Slide continues for pSivida, Alimera after FDA rejection

Iluvien

Shares of pSivida Corp. (NSDQ:PSDV) and Alimera Sciences (NSDQ:ALIM) slid today on an FDA rejection of their Iluvien drug-device combination.

The federal watchdog agency said it couldn’t approve Iluvien, a back-of-the-eye implant designed to treat diabetic macular edema, because Alimera hadn’t proven that its benefits outweigh its safety risks. The FDA wants Alimera, which licenses the device from pSivida, to conduct two more clinical studies for Iluvien for DME.

pSivida shares fell 12.0 percent today to $1.40, hitting a 52-week low of $1.36 along the way and adding to the nearly 50 percent lost Friday, after the FDA decision was announced.*

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“I can only reiterate how surprised and disappointed we were by this news. We have had two other back-of-the-eye products previously approved by the FDA and we were optimistic that the FDA would approve Iluvien for DME,” pSivida CEO Dr. Paul Ashton told analysts on a conference call. “Because we have licensed Iluvien to Alimera, the next steps for Iluvien development in DME in the US will be decided by Alimera, not us. We don’t participate in running the clinical trials or developing the regulatory strategy for the DME program.”

ALIM shares suffered as well, dropping 276 percent Friday and another 5.2 percent today, hitting it’s own 52-week low of $1.39 on the way to a $1.50 close.

Alimera has asked the FDA for a meeting to discuss next steps and is suspending a clinical trial the FDA asked for until at least until that meeting, Alimera CEO Daniel Myers told analysts during a separate call.

“Overall, we were surprised and disappointed with the FDA’s decision,” Myers said. “We are committed to and, with approximately $39 million in cash as of Sept. 30, have the funds for evaluating our options in the U.S. and pursuing approval in Europe.”

Alimera has applied for approval from the U.K., Austria, France, Germany, Italy, Portugal and Spain and expects to hear from EU regulatory authorities in the first half of 2012, Myers said.

pSivida’s Ashton said European approval doesn’t trigger a payment, as with the $25 million it would have been due with an FDA green light. But, like the U.S. deal, EU approval does come with 20 percent royalties on European sales and 33 percent of non-royalty payments from any third-party distribution deals.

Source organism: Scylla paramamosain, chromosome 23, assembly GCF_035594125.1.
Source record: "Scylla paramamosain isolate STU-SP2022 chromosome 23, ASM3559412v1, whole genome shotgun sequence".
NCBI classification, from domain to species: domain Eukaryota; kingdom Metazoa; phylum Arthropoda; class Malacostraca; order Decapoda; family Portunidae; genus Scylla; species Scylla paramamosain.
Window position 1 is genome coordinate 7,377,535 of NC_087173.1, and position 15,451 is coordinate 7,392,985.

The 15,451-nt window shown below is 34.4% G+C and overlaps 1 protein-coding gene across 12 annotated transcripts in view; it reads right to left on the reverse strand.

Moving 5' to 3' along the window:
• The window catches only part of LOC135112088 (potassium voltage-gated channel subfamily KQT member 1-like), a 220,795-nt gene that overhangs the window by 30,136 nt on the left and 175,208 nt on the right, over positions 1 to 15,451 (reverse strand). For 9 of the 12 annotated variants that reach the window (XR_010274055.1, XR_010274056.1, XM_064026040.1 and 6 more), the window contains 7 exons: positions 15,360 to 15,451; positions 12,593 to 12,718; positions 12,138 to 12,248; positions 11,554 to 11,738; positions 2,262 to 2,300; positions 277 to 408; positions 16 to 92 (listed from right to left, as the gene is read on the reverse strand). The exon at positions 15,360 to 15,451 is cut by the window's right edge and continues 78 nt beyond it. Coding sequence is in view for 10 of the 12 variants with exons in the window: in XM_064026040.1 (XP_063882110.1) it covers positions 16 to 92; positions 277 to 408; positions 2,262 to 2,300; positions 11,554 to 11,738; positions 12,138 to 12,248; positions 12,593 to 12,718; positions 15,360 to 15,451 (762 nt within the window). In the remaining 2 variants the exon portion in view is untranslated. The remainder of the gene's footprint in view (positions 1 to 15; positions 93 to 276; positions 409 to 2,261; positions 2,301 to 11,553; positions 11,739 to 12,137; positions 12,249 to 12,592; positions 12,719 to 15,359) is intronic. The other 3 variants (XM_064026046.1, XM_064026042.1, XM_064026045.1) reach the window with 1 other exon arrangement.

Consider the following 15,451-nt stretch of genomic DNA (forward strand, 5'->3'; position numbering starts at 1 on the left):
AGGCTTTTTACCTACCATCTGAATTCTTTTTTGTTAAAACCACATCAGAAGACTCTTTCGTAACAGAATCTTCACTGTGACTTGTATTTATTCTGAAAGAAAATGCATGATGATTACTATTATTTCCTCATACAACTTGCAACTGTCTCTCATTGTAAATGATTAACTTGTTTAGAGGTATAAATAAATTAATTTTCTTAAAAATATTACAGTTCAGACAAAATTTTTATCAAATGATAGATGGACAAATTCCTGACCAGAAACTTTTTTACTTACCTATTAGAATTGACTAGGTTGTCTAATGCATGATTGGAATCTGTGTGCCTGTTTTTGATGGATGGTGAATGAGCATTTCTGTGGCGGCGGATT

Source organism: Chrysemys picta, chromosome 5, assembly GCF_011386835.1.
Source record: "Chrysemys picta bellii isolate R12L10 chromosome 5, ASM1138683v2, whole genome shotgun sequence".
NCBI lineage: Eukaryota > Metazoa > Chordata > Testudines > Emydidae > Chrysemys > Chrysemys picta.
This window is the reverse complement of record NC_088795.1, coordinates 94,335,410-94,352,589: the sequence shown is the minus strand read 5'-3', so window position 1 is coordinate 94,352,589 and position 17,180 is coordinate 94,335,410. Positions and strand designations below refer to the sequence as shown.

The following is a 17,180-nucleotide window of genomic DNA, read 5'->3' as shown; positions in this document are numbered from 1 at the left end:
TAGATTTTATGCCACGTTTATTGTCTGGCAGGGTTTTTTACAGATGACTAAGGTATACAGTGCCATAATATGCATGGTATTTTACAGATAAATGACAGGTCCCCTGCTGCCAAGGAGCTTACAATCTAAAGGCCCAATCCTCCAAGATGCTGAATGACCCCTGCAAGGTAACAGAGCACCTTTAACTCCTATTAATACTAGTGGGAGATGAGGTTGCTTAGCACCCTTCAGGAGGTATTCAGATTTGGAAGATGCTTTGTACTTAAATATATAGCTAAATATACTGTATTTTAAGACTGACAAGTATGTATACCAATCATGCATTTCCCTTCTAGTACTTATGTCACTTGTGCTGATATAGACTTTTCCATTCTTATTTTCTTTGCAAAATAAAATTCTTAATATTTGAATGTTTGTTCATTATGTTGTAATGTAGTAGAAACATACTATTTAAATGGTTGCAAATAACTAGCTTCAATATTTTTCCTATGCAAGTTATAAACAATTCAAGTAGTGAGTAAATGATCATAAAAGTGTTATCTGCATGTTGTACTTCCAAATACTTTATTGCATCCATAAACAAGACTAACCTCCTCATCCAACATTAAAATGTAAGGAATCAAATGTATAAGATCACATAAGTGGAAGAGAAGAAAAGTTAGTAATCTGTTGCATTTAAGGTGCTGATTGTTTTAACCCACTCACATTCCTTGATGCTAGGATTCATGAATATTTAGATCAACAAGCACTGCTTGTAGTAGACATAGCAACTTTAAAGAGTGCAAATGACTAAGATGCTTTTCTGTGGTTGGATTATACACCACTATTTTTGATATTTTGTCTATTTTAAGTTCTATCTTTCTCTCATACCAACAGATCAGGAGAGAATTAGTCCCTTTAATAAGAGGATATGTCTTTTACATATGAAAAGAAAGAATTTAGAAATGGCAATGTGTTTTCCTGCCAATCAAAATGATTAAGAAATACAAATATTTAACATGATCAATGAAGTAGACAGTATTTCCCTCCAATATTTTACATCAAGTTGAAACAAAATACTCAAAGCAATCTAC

The company had $21.3 million in net cash as of Sept. 30, he added, “sufficient to support our clinical and planned operations into at least calendar 2013. As those of you who follow us know, now we are a very frugal company.”

And then there’s a second indication for the Iluvien implant to consider: posterior uveitis. Ashton said the FDA decision on DME doesn’t preclude U.S. approval for the uveitis indication, because the two diseases are so different.

“We will be having a meeting with the FDA shortly to better understand what they will need to see for approval for this insert of posterior uveitis and how the FDA’s decision on DME would affect an application in uveitis,” he said during the call. “Now just to reiterate, we don’t believe that the recent decision on the Iluvien in DME will affect our ability to reference the data directed by Alimera in its DME development program. These data include clinical, non-clinical data, manufacturing and stability data and offers the substantial savings in cost and time and if we proceed to offer this for uveitis. However, we certainly plan to discuss the most efficient use of these data with the FDA if we decide to move forward in uveitis.”

pSivida is also co-developing, along with pFizer (NYSE:PFE), a biodegradable insert designed to treat glaucoma and high intraocular pressure, Ashton added.

“So this product is a different insert, as you are looking at different drugs for a different disease than Iluvien for DME,” he said.

*Correction, Nov. 16, 2011: This article originally mis-stated the percentage value lost by PSDV shares between Nov. 10 and Nov. 11. Return to the corrected sentence.

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